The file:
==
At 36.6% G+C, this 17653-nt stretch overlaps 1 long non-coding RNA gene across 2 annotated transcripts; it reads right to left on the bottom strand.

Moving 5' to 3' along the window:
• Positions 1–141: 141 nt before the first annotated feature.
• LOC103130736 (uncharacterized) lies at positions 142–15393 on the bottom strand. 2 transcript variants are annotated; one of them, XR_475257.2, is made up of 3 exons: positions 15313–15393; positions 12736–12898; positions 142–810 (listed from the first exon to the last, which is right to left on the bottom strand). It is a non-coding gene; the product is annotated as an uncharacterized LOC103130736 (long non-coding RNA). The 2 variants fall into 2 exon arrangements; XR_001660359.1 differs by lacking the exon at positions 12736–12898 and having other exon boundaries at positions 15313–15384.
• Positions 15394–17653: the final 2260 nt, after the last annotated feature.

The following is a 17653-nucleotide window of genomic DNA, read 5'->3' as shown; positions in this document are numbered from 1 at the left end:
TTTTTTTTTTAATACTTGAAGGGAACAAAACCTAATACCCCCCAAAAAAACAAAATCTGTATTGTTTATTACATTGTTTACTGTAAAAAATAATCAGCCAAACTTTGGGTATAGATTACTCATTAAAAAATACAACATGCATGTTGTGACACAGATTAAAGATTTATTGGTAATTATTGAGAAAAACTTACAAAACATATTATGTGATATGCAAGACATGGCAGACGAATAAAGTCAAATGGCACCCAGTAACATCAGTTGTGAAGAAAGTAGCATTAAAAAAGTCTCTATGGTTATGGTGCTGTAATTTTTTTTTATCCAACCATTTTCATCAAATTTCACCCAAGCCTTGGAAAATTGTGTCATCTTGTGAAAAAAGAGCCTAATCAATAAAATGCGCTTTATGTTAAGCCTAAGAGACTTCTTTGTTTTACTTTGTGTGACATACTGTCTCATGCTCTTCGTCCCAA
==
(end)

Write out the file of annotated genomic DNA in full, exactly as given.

At 36.6% G+C, this 17653-nt stretch overlaps 1 long non-coding RNA gene across 2 annotated transcripts; it reads right to left on the bottom strand.

Moving 5' to 3' along the window:
• Positions 1–141: 141 nt before the first annotated feature.
• LOC103130736 (uncharacterized) lies at positions 142–15393 on the bottom strand. 2 transcript variants are annotated; one of them, XR_475257.2, is made up of 3 exons: positions 15313–15393; positions 12736–12898; positions 142–810 (listed from the first exon to the last, which is right to left on the bottom strand). It is a non-coding gene; the product is annotated as an uncharacterized LOC103130736 (long non-coding RNA). The 2 variants fall into 2 exon arrangements; XR_001660359.1 differs by lacking the exon at positions 12736–12898 and having other exon boundaries at positions 15313–15384.
• Positions 15394–17653: the final 2260 nt, after the last annotated feature.

The following is a 17653-nucleotide window of genomic DNA, read 5'->3' as shown; positions in this document are numbered from 1 at the left end:
TTTTTTTTTTAATACTTGAAGGGAACAAAACCTAATACCCCCCAAAAAAACAAAATCTGTATTGTTTATTACATTGTTTACTGTAAAAAATAATCAGCCAAACTTTGGGTATAGATTACTCATTAAAAAATACAACATGCATGTTGTGACACAGATTAAAGATTTATTGGTAATTATTGAGAAAAACTTACAAAACATATTATGTGATATGCAAGACATGGCAGACGAATAAAGTCAAATGGCACCCAGTAACATCAGTTGTGAAGAAAGTAGCATTAAAAAAGTCTCTATGGTTATGGTGCTGTAATTTTTTTTTATCCAACCATTTTCATCAAATTTCACCCAAGCCTTGGAAAATTGTGTCATCTTGTGAAAAAAGAGCCTAATCAATAAAATGCGCTTTATGTTAAGCCTAAGAGACTTCTTTGTTTTACTTTGTGTGACATACTGTCTCATGCTCTTCGTCCCAA